Discontent Amongst Ordinary Russians is at a Five Year High as Sanctions Have Adverse Effects.

October 19, 2018

The role of Western sanctions is having marked effects on the Russian economy. Ordinary Russians are becoming more and more unhappy with living standards and costs, while leaders in the oil industry are experiencing a boom.

Russian citizens have growing concerns over price rises, poverty and unemployment, a recent study from the Levada Centre has shown. The annual study shows the aspects of life that concern Russians the most. Since the 2017 study Russians have expressed a marked increase in concerns about pretty much every aspect of their lives.

Here are the key findings from the study:

  • 72% of respondents expressed concern over the growth in prices. This is an 11% increase from 2017.
  • 52% of respondents saw poverty and the impoverishment of large sections of society as a concern. In 2017 this figure was 45% – 7 points lower than 2018.
  • 48% of respondents felt that rising unemployment was also a notable concern. This is a 15% increase on the year before.

It is unsurprising that growing prices have become harder felt amongst ordinary Russians: in the wake of new sanctions – introduced in response to Russian state involvement in US elections and the Salisbury attack – the value of the ruble has dropped. In turn, this has led to spiking inflation rates in Russia, which has driven up prices. The Russian central bank has been unable to curb these sharp rises, with inflation for this year expected to reach 5.5% – 1.5% above the four percent target.

As discontent amongst Russian citizens grows, so the political will to combat the causes of discontent should increase. This is a presumptuous approach to take when dealing with a regime that has zero accountability to its people. The decision of the ruling party, president Putin’s United Russia, to hike up the retirement age in spite of mass demonstrations is indicative of this.

Another harsh reality for Russians feeling the pinch of sanctions is that certain sectors of the Russian economy have bloomed in strange defiance of Western sanctions. This is not to say that sanctions have been completely impotent since their introduction after the annexation of Crimea in 2014; rather, it is the most recent set sanctions that came in to force in April 2018, which have unintentionally created a currency-exchange-driven bloom in the Russian oil sector.

As reported in the Wall Street Journal, rising oil prices (traded in dollars) vis-à-vis a weakened ruble has meant that Russian oil firms have been able to sell their crude at higher prices in dollars, only to then further increase revenue when exchanging dollars back into rubles. In dealing terms, the value of a barrel of Russian oil has increased by around 40%. In commercial terms, Rosneft and Lukoil have seen share prices grow by 56% and 39%, respectively.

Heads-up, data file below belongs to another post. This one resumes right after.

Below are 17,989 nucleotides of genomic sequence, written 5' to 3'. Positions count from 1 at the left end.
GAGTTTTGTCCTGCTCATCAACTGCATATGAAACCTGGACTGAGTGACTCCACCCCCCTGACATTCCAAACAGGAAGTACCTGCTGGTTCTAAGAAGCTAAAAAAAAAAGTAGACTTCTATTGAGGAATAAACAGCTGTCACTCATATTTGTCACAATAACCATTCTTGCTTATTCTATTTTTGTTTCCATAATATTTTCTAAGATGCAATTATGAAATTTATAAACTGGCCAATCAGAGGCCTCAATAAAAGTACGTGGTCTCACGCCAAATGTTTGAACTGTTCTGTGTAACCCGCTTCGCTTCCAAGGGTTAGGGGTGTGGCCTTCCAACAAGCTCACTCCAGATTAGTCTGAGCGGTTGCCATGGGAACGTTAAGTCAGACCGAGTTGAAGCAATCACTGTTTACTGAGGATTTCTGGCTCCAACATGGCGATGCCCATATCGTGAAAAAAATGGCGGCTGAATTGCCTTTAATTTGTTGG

On top of this, the most recent publication of the Bloomberg Billionaires Index indicates that Russian billionaires have increased their wealth by 10.8% over the last year. This makes Russia the best climate for billionaire wealth hoarding. This climate is by and large indebted to the surging oil market outlined above.

If we are to accept that leading shareholders and CEOs of the booming oil industry are almost certainly associated with or more probably allied to Putin and his klepotocratic regime, then we may presume that the  government and its many corrupt officials are unlikely to be feeling the squeeze of sanctions. This gulf in economic realities between the governed and the governing may explain Putin’s passive response to the growing concerns of his citizens. Alternatively, Putin and his allies may be completely aware of this paradox and know that in a merely nominal democratic country citizens have very little choice over who governs them.

Finally, this paradox could force policy makers in the West to re-think their approach to sanctions, opting for asset-freezes and wealthy individuals instead of sanctions for entire sections of the economy. However, the growing disparity between the lives of ordinary Russians and Putin’s associates may serve as a catalyst for political change in Russia – change that should be welcomed in the West.